An orca splashes in the waters of the Columbia River plume with Cape Disappointment Lighthouse in the distance. Orcas from Puget Sound’s famous J, K and L pods are frequent visitors to the mouth of the Columbia, where they hunt for Chinook salmon. Other orcas from elsewhere around the North Pacific Ocean also spend time here.

Orcas, grays, and more

In recent years, we’ve learned Puget Sound’s three pods of Southern Resident Killer Whales spend months each spring hunting for Chinook salmon around the mouth of the Columbia. But you’ll need to be lucky indeed to spot them out in the unbounded ocean and in the miles-wide river.

They are occasionally witnessed from Fort Stevens and Cape Disappointment state parks, where jetties jut out into the river’s biologically rich plume. Once in a while, orcas are spotted from charter fishing boats in the ocean, and less often from ocean-side homes.

Orca brains are five times larger than ours. Can those enormous brains discern the distant whispers of delicious Chinook salmon or precisely compute the date and place of a salmon run’s return after three years at sea? Does something like an air-traffic control screen play across an orca’s cerebral cortex, plotting the vectors of currents and tides and the flavor of the sea? Do they experience ecstasy as the cold ocean massages their smooth, warm skin? Are the deep, black ocean depths as lovely to them as a clear blue sky is to us?

One source says the Chinook Indian phrase for orcas was kakowan yaka pishak. Altogether, a modern English translation might be “naughty whale,” which makes sense particularly for the Southern Resident Killer Whale pods that come down the coast from Puget Sound and specialize in hunting Chinook salmon. By one estimate, a pod eats 800,000 salmon a year. This would not have endeared them to coastal tribes.

Much more commonly, gray whales make their way up and down the West Coast each year — southbound to Baja California, Mexico from mid-December through January, and northbound from late-March to June. A few stay in the area year round.

Each year during the peak migrations — the week between Christmas and New Year and the last week of March — the Whale Watching Spoken Here program offers assisted whale watching at 26 sites along the coast. Local sites manned by volunteers include the Lewis and Clark Interpretive Center in Cape Disappointment State Park in Ilwaco, Washington; Ecola State Park in Cannon Beach, Oregon; and the Neahkahnie Mountain Historic Marker Turnout on U.S. Highway 101 near Manzanita, Oregon.

Grays are most often spotted thanks to their plumes as they swim along the shoreline like contented dairy cows. While humpbacks leap for joy, gray whales merely breathe in and out, their salty exhalations like the exhaust from some sleepy seaside cavern where enchanted sailors never awake. For more tips on grays, check out visittheoregoncoast.com/whale-watching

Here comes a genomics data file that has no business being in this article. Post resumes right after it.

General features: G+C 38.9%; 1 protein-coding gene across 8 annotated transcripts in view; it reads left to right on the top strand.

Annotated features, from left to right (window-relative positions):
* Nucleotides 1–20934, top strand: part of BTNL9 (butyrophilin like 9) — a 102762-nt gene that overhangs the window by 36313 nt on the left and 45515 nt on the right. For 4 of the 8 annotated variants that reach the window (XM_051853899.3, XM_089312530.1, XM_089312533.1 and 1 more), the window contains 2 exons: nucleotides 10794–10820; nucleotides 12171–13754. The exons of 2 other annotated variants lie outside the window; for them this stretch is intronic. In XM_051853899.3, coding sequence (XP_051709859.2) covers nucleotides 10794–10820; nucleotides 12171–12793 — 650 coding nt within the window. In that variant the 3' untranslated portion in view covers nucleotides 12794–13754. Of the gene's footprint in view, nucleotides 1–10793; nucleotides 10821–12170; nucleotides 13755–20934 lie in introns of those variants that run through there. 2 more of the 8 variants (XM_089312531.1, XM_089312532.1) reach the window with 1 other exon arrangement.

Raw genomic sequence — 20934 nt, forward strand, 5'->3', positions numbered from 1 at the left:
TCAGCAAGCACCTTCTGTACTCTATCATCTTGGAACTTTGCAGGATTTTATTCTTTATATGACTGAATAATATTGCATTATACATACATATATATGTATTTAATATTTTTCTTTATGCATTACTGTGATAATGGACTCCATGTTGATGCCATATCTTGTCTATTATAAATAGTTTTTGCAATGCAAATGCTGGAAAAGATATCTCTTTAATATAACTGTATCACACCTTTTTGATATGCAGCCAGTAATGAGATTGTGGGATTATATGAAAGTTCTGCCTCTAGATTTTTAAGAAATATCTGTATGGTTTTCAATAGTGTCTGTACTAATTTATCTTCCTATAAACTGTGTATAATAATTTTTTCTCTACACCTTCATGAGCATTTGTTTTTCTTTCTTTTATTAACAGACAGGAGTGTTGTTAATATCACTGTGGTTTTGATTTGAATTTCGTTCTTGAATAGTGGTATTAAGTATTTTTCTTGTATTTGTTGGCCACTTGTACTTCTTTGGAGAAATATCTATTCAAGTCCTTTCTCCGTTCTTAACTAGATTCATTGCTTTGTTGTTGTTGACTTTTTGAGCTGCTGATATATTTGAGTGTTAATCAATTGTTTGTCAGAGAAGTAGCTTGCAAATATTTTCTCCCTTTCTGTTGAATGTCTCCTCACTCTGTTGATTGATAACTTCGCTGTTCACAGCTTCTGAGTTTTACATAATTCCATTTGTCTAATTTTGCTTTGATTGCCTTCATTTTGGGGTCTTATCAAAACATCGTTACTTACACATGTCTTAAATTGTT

Researchers fairly often see fin whales — the world’s second largest species — in deeper waters well offshore from the Columbia’s mouth. But six years ago scientists got a lifetime thrill when they found six gigantic blue whales grazing above this vast undersea canyon 30 miles due west of the Long Beach Peninsula.
“On the wow-factor scale, it’s a big wow,” a Washington state biologist said.

For experts and ordinary boaters alike, blue whales are easy to identify. Blues can reach more than 100 feet in length and weigh as much as 400,000 pounds, or up to twice as large as the biggest dinosaur. An old photo shows a dead blue whale occupying three entire railroad flatcars. An adult’s heart alone weighs 1,300 pounds, heavy as a great white shark.

These endangered leviathans, thought to be the largest animals to have existed since the dawn of time, weren’t known to spend much time in local waters.
“This is the most blue whales we know of ever being sighted off Washington and only the third confirmed sighting in the last 50 years,” said John Calambokidis, research biologist with Cascadia Research. It’s still unknown whether blue whales are expanding their range into this area, or if they are customarily here every winter, in plain sight in the raging deep-blue ocean.

Mark your calendars

Whale Watching Spoken Here is offered Saturday, March 25 through Friday, March 31 this year at 26 sites along the Oregon Coast. Learn more at whalespoken.org

On Facebook

Columbia River’s whale fans post up-to-date information on the Facebook page Clatsop & Pacific County Whale Sightings. Join the group for quick personal guidance about where and when whales are being seen.